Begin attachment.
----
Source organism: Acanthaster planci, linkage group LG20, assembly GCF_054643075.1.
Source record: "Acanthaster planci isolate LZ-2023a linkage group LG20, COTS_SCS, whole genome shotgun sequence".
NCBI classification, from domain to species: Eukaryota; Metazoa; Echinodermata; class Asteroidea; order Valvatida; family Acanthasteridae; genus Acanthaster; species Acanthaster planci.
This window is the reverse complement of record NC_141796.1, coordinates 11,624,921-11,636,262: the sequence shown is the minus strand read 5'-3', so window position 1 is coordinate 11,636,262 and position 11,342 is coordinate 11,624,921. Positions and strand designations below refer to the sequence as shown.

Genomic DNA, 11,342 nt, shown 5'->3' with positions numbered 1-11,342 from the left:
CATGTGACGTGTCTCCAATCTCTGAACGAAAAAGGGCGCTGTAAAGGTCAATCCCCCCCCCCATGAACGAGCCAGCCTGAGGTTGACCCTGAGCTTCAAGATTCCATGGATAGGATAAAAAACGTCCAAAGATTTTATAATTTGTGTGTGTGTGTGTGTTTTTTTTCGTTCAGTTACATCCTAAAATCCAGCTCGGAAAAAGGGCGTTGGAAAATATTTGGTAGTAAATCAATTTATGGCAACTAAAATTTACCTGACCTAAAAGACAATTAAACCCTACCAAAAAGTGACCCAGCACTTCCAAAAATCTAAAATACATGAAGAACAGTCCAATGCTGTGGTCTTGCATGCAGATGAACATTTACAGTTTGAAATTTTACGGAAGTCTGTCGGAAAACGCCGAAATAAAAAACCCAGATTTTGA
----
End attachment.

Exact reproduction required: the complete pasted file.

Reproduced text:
Source organism: Acanthaster planci, linkage group LG20, assembly GCF_054643075.1.
Source record: "Acanthaster planci isolate LZ-2023a linkage group LG20, COTS_SCS, whole genome shotgun sequence".
NCBI classification, from domain to species: Eukaryota; Metazoa; Echinodermata; class Asteroidea; order Valvatida; family Acanthasteridae; genus Acanthaster; species Acanthaster planci.
This window is the reverse complement of record NC_141796.1, coordinates 11,624,921-11,636,262: the sequence shown is the minus strand read 5'-3', so window position 1 is coordinate 11,636,262 and position 11,342 is coordinate 11,624,921. Positions and strand designations below refer to the sequence as shown.

Genomic DNA, 11,342 nt, shown 5'->3' with positions numbered 1-11,342 from the left:
CATGTGACGTGTCTCCAATCTCTGAACGAAAAAGGGCGCTGTAAAGGTCAATCCCCCCCCCCATGAACGAGCCAGCCTGAGGTTGACCCTGAGCTTCAAGATTCCATGGATAGGATAAAAAACGTCCAAAGATTTTATAATTTGTGTGTGTGTGTGTGTTTTTTTTCGTTCAGTTACATCCTAAAATCCAGCTCGGAAAAAGGGCGTTGGAAAATATTTGGTAGTAAATCAATTTATGGCAACTAAAATTTACCTGACCTAAAAGACAATTAAACCCTACCAAAAAGTGACCCAGCACTTCCAAAAATCTAAAATACATGAAGAACAGTCCAATGCTGTGGTCTTGCATGCAGATGAACATTTACAGTTTGAAATTTTACGGAAGTCTGTCGGAAAACGCCGAAATAAAAAACCCAGATTTTGA